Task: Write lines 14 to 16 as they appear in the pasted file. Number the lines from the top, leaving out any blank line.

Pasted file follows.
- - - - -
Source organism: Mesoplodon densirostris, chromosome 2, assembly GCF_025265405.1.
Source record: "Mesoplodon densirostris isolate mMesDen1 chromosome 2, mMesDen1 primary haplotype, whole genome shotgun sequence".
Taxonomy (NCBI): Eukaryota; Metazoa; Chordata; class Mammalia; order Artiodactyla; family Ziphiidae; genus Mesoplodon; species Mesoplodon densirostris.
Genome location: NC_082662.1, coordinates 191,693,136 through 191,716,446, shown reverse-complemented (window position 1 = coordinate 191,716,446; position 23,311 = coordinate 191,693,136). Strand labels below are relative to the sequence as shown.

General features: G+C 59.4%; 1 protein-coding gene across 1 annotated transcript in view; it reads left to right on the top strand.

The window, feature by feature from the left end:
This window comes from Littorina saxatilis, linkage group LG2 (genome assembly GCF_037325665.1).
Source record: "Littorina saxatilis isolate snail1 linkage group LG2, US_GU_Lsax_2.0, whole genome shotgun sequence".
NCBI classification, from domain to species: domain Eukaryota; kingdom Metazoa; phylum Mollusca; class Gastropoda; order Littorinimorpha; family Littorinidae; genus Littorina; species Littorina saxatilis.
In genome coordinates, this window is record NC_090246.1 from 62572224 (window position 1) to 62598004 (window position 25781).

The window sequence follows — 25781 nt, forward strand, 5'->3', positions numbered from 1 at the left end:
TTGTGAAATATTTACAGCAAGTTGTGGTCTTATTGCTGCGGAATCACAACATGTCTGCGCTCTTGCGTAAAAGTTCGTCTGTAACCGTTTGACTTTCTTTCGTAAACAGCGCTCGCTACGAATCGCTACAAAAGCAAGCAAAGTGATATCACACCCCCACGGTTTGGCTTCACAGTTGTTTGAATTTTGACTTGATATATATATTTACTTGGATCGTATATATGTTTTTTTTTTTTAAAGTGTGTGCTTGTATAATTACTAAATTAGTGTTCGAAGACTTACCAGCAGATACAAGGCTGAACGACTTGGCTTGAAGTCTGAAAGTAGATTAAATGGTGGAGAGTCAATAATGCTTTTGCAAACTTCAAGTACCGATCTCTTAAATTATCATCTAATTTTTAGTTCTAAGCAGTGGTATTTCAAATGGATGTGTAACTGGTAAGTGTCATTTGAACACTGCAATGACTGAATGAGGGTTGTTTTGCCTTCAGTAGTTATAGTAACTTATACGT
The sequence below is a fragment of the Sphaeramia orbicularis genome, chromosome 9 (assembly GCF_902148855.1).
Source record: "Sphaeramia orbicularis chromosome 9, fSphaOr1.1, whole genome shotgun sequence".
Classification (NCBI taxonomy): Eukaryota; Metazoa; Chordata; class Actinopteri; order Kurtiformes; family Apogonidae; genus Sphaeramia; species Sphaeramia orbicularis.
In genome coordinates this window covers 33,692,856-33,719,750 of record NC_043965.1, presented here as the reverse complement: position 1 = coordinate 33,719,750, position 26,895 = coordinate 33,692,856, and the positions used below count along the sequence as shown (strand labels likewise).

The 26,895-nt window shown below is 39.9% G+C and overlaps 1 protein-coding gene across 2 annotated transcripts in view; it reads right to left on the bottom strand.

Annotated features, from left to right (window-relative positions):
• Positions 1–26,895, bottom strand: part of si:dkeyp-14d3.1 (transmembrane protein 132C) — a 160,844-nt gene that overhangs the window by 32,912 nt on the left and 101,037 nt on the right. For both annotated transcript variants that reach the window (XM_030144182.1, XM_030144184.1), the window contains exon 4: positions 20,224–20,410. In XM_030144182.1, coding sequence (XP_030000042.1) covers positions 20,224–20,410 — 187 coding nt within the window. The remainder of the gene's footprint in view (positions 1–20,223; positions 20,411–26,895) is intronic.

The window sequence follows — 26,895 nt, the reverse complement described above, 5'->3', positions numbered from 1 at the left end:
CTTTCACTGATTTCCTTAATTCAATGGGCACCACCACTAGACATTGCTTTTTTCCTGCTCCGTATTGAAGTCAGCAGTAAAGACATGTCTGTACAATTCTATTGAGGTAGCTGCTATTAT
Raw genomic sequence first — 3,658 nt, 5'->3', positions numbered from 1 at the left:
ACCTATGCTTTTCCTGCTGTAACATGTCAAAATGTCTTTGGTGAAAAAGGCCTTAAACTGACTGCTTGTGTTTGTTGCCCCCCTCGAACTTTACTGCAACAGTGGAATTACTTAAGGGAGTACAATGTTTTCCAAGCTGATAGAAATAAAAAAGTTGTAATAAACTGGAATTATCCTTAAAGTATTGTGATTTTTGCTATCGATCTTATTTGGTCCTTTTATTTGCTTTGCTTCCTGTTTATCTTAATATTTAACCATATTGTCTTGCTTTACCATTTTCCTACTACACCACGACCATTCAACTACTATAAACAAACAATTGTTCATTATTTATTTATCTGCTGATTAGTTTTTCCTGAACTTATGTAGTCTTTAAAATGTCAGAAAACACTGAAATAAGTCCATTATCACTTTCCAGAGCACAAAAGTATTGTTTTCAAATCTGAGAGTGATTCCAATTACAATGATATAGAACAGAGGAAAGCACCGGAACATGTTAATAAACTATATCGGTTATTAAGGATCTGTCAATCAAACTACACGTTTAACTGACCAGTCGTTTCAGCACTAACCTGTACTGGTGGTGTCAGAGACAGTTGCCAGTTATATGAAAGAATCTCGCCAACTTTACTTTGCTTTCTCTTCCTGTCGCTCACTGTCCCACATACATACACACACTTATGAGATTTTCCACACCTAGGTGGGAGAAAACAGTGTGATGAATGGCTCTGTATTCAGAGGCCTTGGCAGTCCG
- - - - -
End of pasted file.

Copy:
Source record: "Sphaeramia orbicularis chromosome 9, fSphaOr1.1, whole genome shotgun sequence".
Classification (NCBI taxonomy): Eukaryota; Metazoa; Chordata; class Actinopteri; order Kurtiformes; family Apogonidae; genus Sphaeramia; species Sphaeramia orbicularis.
In genome coordinates this window covers 33,692,856-33,719,750 of record NC_043965.1, presented here as the reverse complement: position 1 = coordinate 33,719,750, position 26,895 = coordinate 33,692,856, and the positions used below count along the sequence as shown (strand labels likewise).